State superintendent in support of bill that could change school calendar provisions

OKLAHOMA CITY — The state superintendent said she supports a bill being considered in the legislature that could move some school districts back to a five-day week.

Senate Bill 441, authored by Sen. Marty Quinn, R-Claremore and Rep. Rhonda Baker, R-Yukon, was originally written to restore five-day school weeks. However, it has since undergone changes allowing schools districts three options beginning in the 2020-2021 school year:

  • 180 days of classroom time
  • 1,080 hours with a minimum of 165 days of classroom time
  • 1,080 hours with no minimum of days of classroom time if districts are granted an exemption for meeting guidelines for school performance and cost savings.

The Oklahoma Department of Education would implement rules on performance and cost saving exemptions, which the legislature would have to approve or disprove in the 2020 legislature session.

“It strikes the right balance in ensuring that there are important measures in place to make sure that our kids are growing and that our schools are doing a great job for kids,” State superintendent Joy Hofmeister said Monday. “Currently, some of our schools are dropping so low in their school calendar year that they’re actually only going 140 or 139 days, and that is actually truncating the entire school year so short that it actually increases the summer learning slide.”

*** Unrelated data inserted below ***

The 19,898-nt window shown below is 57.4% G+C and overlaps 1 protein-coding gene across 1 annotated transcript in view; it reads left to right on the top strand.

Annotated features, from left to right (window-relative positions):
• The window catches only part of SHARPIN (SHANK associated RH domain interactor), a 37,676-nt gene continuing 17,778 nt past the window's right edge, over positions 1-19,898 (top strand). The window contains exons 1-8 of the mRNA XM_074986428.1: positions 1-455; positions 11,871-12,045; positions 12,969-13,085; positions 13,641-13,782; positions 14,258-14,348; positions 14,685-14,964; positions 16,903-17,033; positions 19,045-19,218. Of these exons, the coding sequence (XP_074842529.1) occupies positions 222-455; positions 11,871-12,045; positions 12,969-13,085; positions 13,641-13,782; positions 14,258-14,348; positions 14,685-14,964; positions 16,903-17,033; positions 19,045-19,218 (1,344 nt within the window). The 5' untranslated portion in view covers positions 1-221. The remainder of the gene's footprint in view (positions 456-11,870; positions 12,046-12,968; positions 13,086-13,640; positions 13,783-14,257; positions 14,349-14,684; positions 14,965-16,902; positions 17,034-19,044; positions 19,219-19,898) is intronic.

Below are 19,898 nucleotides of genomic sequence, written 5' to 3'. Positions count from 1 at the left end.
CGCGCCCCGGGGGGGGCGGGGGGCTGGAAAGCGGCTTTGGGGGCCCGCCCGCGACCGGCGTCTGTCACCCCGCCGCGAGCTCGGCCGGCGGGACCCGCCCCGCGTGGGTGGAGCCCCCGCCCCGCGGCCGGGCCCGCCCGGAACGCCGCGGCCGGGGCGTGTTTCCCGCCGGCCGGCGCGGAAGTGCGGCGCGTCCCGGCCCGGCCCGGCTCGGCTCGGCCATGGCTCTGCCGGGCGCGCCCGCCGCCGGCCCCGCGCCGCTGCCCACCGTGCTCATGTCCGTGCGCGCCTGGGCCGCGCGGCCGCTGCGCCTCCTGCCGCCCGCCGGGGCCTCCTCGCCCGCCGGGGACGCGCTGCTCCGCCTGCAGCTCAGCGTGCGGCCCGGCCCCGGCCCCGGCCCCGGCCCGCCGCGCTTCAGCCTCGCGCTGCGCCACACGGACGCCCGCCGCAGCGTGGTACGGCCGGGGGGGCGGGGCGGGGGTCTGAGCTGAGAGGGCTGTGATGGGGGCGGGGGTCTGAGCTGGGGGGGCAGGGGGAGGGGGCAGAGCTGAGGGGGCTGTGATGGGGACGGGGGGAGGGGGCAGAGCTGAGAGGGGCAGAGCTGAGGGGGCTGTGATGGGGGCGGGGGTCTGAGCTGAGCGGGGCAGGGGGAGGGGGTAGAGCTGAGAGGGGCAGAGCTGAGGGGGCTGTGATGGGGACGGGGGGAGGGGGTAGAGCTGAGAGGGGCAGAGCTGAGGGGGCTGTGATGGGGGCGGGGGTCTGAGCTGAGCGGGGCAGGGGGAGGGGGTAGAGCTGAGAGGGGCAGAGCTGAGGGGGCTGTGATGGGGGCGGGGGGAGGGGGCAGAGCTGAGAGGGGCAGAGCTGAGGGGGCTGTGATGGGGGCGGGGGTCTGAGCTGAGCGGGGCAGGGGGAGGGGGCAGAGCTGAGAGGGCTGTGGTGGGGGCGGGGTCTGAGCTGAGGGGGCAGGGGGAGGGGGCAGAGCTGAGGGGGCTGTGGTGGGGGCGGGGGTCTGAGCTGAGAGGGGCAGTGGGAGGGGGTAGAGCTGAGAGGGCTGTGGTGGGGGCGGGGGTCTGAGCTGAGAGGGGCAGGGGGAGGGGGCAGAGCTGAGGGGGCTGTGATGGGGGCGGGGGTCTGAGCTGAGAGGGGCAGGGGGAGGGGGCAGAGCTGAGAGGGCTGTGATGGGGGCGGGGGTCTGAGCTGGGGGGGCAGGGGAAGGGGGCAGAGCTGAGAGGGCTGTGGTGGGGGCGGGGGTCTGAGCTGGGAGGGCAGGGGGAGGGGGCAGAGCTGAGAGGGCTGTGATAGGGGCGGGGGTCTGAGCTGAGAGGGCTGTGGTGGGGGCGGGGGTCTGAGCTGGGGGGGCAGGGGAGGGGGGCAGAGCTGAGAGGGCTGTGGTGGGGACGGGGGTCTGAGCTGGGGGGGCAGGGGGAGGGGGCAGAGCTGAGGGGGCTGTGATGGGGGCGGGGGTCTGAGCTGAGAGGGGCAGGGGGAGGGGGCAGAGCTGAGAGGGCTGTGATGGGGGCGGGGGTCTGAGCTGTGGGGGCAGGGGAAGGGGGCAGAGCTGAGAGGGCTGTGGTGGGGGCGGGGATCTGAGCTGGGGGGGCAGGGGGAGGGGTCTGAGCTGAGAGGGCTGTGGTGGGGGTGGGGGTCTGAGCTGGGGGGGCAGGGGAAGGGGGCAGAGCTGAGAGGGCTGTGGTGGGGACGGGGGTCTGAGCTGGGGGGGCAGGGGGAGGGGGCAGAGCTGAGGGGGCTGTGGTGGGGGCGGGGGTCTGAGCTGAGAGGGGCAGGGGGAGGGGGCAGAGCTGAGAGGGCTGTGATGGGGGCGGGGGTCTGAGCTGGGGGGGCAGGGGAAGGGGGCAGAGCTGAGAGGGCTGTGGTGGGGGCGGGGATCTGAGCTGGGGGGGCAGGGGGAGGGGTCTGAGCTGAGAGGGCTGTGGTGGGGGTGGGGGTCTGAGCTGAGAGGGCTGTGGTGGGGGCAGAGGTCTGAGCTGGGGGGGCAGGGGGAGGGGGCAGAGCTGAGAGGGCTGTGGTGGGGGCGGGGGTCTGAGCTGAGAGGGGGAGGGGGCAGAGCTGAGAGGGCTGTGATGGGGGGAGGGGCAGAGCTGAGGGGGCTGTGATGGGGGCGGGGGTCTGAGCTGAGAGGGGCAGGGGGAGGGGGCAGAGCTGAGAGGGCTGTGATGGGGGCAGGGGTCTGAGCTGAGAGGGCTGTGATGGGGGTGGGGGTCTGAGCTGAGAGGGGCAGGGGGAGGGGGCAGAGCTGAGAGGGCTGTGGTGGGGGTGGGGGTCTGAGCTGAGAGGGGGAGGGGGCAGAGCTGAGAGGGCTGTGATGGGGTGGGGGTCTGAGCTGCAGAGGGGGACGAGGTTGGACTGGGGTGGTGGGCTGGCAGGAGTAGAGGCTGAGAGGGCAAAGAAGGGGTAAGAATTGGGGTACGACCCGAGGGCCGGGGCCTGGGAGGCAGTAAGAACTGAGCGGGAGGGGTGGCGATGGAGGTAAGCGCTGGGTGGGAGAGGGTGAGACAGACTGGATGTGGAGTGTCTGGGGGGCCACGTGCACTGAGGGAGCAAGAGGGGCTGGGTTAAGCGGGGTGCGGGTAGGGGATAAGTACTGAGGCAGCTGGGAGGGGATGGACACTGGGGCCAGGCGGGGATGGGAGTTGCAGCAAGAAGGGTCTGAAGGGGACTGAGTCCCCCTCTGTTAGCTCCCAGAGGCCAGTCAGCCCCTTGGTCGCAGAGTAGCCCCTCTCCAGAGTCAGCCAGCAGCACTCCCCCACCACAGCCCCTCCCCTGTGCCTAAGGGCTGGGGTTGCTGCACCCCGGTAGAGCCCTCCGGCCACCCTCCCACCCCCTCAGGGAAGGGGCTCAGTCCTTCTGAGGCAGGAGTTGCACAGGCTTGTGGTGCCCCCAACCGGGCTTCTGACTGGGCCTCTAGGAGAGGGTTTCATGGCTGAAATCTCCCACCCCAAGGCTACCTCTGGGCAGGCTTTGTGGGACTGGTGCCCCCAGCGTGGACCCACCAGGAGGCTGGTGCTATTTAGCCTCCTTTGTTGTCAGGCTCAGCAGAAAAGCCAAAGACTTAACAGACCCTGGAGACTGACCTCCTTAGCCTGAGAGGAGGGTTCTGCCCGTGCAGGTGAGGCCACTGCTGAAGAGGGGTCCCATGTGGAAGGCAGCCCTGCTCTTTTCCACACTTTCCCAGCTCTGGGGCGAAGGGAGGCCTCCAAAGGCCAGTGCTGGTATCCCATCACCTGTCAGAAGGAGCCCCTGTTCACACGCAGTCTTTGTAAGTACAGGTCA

Bridge Creek Public Schools are one of 92 school districts in Oklahoma operating on a four-day week. District superintendent David Morrow said the decision made more than three years ago was to recruit and retain teachers.

“We were getting impacted by the teacher shortage, which hasn’t let up, but we have been able to get a quality applicant pool, in my opinion, by offering a four-day week,” Morrow said. “They (families) love it. I get no feedback on the negative side. I’m sure it’s out there, but I do not receive many negative complaints at all.”

The current schedule is something Morrow said the district would like to maintain.

“I feel like that should be a local control issue for each individual district,” he said. “If we wanted to stay on a four-day school week, we’d have to add about 13 days to meet the 165-day requirement.”

Notice: you are using an outdated browser. Microsoft does not recommend using IE as your default browser. Some features on this website, like video and images, might not work properly. For the best experience, please upgrade your browser.